Meltdown and Spectre
Two new critical security flaws were disclosed late last week related to Intel processors and also some other processor platforms including AMD and ARM, which can be found in servers, computers, cell phones, internet connected devices, etc. This applies to all operating systems including Windows, Linux, MacOS, IOS, Droid, etc.
The details of these flaws has been shrouded in secrecy. Understanding the full impact of both their risks and proposed software fixes has been difficult to assess. At this point we know a lot more but we still have a lot to learn. The full impact of the related software patches will only be understood as they are rolled out and reporting continues.
What are the details of the security flaws, what does this mean from a risk standpoint?
The two flaws are being commonly referred to as Meltdown and Spectre. They are both flaws in the design of the processor hardware, not software, and affects how the processors handle unique processes and prevent those processes from accessing each other. In other words, these two flaws allow programs on computers, devices and Cloud services to access information from other processes without authorization.
Based on my readings, official awareness of these flaws dates as far back as June 2017. The software fixes currently being provided by Linux, MacOS and Windows, are on the kernel level and are very sophisticated. These types of changes require a lot of development time and testing. The fact that they’re rolling them out now means they’ve had a lot of time to work on them.
These design flaws have been present in chips manufactured for the past 10 or more years.
What’s being done about it and what action do I need to take?
Software updates have been developed both on the OS level (Windows, Linux, MacOS, etc.) and by web browser manufacturers (Chrome, IE, Edge, Firefox, Opera, etc.) to mitigate the risks of these hardware flaws. It is important to install these patches but at this time I’m recommending taking a slow and measured approach. There are some known software compatibility issues as well as significant machine performance degradation associated with the patches.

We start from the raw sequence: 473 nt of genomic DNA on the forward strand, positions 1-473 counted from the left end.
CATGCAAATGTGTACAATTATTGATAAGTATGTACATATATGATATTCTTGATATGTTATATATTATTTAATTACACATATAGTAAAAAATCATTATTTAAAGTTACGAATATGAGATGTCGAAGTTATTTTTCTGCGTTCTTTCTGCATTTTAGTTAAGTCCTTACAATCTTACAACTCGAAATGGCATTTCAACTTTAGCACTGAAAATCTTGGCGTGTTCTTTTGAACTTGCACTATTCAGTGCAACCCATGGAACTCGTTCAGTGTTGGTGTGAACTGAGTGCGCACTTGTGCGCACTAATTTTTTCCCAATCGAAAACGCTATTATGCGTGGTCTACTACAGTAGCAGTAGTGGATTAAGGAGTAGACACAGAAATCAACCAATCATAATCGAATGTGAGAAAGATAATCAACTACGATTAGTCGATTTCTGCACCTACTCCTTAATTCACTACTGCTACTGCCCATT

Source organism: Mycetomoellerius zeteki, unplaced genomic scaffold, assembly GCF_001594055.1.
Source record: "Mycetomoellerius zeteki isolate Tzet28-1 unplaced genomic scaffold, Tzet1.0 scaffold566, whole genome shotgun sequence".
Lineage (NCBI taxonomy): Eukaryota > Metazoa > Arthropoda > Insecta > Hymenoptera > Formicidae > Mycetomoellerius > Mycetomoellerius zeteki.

The following is a prudent approach
- For desktop computers, delay installing them for a short period of time, 1-4 weeks due to the complexity and low level of the software changes in the OS patches. There are known software incompatibilities with many Antivirus packages and there may be other software impacted by these changes that have not yet been discovered.
- Mac OS High Sierra has been patched as of 10.13.2
- Microsoft will be rolling out updates this week on Patch Tuesday
- Many Linux distributions have started releasing updates.
- Update web browsers ASAP including Chrome, IE, Edge, Opera and Firefox. The recent browser updates have protections to help prevent compromised or malicious websites from leveraging the processor vulnerabilities.
- Check with your Antivirus software MFG for updates and confirmation their product is compatible with the latest updates from Microsoft and Linux.
- Update mobile phones and tablets as soon as patches become available.
- For Servers, delay installing them for one or two patch cycles to ensure compatibility issues are addressed and performance considerations are properly planned for.
- If you run any applications or systems in AWS, Microsoft Azure and Google Compute Engine be aware of the following:
- Amazon AWS has been in the process of deploying software patches and fixes started last Friday which may impact availability and performance of your instances
- Microsoft Azure will be performing updates and patches on January 10th which may impact availability and performance of your instances
- Google Compute Engine appears to have already undergone needed updates but is requesting clients restart certain processes
- Newer versions of the Intel processors will be updated with a microcode update, which will help mitigate the issue.
At this point the vulnerabilities have been around for over 10 years. We know the vulnerability was officially known as far back as June 2017. I think it would be naive to assume some state actors and/or organized crime was unaware of this issue either since last summer or perhaps well in advance of that. We should assume users have already been exposed to this risk and that mitigating it should be done cautiously so as to minimize interruption to productivity. There is no sense in running around with our heads cut of in panic. We should take care of the systems at greatest risk first, browsers and workstations, and cautiously work to address the rest until the next big revelation.